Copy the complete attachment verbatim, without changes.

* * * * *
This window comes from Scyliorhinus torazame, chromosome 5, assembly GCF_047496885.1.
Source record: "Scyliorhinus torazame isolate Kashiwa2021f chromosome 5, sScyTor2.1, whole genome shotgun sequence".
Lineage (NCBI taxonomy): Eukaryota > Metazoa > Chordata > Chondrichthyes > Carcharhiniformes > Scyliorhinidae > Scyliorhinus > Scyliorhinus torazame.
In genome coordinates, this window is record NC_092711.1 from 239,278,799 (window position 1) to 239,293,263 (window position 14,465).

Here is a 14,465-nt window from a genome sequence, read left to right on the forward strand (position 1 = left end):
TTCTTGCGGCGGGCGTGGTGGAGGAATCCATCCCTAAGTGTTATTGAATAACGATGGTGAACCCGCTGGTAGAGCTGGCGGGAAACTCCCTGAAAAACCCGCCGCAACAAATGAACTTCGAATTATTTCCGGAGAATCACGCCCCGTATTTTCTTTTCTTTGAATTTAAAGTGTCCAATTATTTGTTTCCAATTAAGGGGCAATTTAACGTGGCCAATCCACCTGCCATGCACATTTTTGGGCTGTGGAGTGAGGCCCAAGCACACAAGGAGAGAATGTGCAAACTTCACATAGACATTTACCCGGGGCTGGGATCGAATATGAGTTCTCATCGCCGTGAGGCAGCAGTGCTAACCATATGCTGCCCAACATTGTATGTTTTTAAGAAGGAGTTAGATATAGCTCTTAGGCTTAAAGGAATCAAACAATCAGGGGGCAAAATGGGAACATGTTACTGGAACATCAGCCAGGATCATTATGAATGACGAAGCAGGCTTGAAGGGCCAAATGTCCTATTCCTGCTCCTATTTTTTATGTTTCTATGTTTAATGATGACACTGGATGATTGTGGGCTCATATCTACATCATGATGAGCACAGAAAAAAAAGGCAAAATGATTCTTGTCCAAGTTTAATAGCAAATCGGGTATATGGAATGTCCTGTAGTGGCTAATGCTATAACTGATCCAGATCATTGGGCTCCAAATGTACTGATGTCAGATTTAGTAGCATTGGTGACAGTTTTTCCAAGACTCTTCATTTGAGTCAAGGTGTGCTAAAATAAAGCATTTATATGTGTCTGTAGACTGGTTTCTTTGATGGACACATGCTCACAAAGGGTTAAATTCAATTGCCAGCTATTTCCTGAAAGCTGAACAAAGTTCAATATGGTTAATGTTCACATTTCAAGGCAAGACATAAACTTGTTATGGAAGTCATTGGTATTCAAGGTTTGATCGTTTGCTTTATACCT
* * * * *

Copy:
This window comes from Scyliorhinus torazame, chromosome 5, assembly GCF_047496885.1.
Source record: "Scyliorhinus torazame isolate Kashiwa2021f chromosome 5, sScyTor2.1, whole genome shotgun sequence".
Lineage (NCBI taxonomy): Eukaryota > Metazoa > Chordata > Chondrichthyes > Carcharhiniformes > Scyliorhinidae > Scyliorhinus > Scyliorhinus torazame.
In genome coordinates, this window is record NC_092711.1 from 239,278,799 (window position 1) to 239,293,263 (window position 14,465).

Here is a 14,465-nt window from a genome sequence, read left to right on the forward strand (position 1 = left end):
TTCTTGCGGCGGGCGTGGTGGAGGAATCCATCCCTAAGTGTTATTGAATAACGATGGTGAACCCGCTGGTAGAGCTGGCGGGAAACTCCCTGAAAAACCCGCCGCAACAAATGAACTTCGAATTATTTCCGGAGAATCACGCCCCGTATTTTCTTTTCTTTGAATTTAAAGTGTCCAATTATTTGTTTCCAATTAAGGGGCAATTTAACGTGGCCAATCCACCTGCCATGCACATTTTTGGGCTGTGGAGTGAGGCCCAAGCACACAAGGAGAGAATGTGCAAACTTCACATAGACATTTACCCGGGGCTGGGATCGAATATGAGTTCTCATCGCCGTGAGGCAGCAGTGCTAACCATATGCTGCCCAACATTGTATGTTTTTAAGAAGGAGTTAGATATAGCTCTTAGGCTTAAAGGAATCAAACAATCAGGGGGCAAAATGGGAACATGTTACTGGAACATCAGCCAGGATCATTATGAATGACGAAGCAGGCTTGAAGGGCCAAATGTCCTATTCCTGCTCCTATTTTTTATGTTTCTATGTTTAATGATGACACTGGATGATTGTGGGCTCATATCTACATCATGATGAGCACAGAAAAAAAAGGCAAAATGATTCTTGTCCAAGTTTAATAGCAAATCGGGTATATGGAATGTCCTGTAGTGGCTAATGCTATAACTGATCCAGATCATTGGGCTCCAAATGTACTGATGTCAGATTTAGTAGCATTGGTGACAGTTTTTCCAAGACTCTTCATTTGAGTCAAGGTGTGCTAAAATAAAGCATTTATATGTGTCTGTAGACTGGTTTCTTTGATGGACACATGCTCACAAAGGGTTAAATTCAATTGCCAGCTATTTCCTGAAAGCTGAACAAAGTTCAATATGGTTAATGTTCACATTTCAAGGCAAGACATAAACTTGTTATGGAAGTCATTGGTATTCAAGGTTTGATCGTTTGCTTTATACCT